Minneapolis started phasing in its wage increases in 2018. Both cities have boosted starting pay by about $1 a year — with a different schedule for large and small businesses — on their way to $15 an hour.
Large businesses in Minneapolis reached $15 an hour in 2022; smaller employers will hit that threshold next year. St. Paul's increases will fully be in place by 2027.
In the meantime, amid a tight labor market coming out of the pandemic, many employers on their own have already raised hourly wages to $15 or higher in order to attract workers.
"Nobody is talking about $15 anymore," said Jonathan Weinhagen, president of the Minneapolis Regional Chamber, pointing to how some fast-food chains are now offering starting wages of $17 or more.
Still, he said, the study's findings are useful, especially as there will likely be future conversations about additional minimum wage increases.
Greg Nammacher, president of SEIU Local 26, which represents about 8,000 janitors, security and airport workers across the seven-county metro area, said the minimum wage increases in both cities have been a powerful tool to help the union push for sizeable raises for all its members, who are mostly people of color and immigrants.
He said some union members had been stuck at around $11 an hour for about a decade until they were finally able to negotiate for hourly raises of a few dollars. Nammacher said he hasn't seen any job losses or reductions in hours among members related to the higher pay.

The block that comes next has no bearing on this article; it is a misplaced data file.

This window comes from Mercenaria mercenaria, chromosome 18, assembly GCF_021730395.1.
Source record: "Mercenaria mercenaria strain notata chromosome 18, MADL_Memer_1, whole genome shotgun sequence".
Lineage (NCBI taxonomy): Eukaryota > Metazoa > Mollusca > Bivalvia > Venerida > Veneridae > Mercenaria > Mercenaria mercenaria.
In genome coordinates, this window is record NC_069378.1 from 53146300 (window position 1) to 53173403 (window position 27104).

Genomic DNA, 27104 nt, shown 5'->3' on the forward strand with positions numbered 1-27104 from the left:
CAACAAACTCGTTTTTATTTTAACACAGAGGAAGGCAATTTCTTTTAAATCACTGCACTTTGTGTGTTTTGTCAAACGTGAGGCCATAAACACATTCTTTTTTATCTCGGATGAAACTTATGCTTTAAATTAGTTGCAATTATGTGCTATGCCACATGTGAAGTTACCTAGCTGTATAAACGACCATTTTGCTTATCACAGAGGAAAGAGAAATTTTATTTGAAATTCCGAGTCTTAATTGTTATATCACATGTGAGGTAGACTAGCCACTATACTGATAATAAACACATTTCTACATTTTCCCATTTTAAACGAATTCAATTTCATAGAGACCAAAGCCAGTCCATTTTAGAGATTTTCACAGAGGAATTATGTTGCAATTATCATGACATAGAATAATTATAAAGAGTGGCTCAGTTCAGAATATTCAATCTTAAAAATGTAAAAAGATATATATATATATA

Most of the union's janitorial contracts are now at $18 an hour, he said. "And it's still hard to find workers at that rate," Nammacher said.
Through the years, studies about the impact of minimum wages have pointed to different conclusions, a topic of discussion among researchers and academics at a two-day conference this week at the Minneapolis Fed and the U.
David Neumark, an economist from the University of California, Irvine, presented his review of literature on minimum wages and said a majority of studies have found some modest negative employment effects.
"That doesn't mean the minimum wage is a bad idea," he said. "It means there's a cost. It means we have to think about trade-offs."
After Seattle passed its $15-an-hour minimum wage ordinance in 2014 — a few years earlier than Minneapolis — a team of researchers at the University of Washington studied its incremental implementation.
The team's main finding was that low-wage workers in the city saw a reduction in hours that offset their wage increases, said Jacob Vigdor, a member of the research team. In one analysis, they also found a decrease in employment.
While workers might not have made much more because they worked fewer hours, he said, some workers could still find that beneficial.
"You could end up with the same money but have more time available to spend with your family or pursue your studies," Vigdor said.
The results from the Twin Cities studies so far, Vigdor added, are "broadly consistent" with what researchers found in Seattle, particularly when it comes to fewer hours worked.
"What I take away from the two studies in tandem is that there's some evidence that employers do find ways to economize on labor when labor gets more expensive," he said.
As for the Minneapolis and St. Paul studies, Nath said it's too soon to make any sweeping statements about whether the minimum wage increases have been good or bad for workers. Future studies will dig into issues such as where displaced workers went as well as the race, gender and age of workers impacted, and their findings will help provide a fuller picture.
"At this point, we will just document what we have and refrain from making any sort of value judgments," Nath said.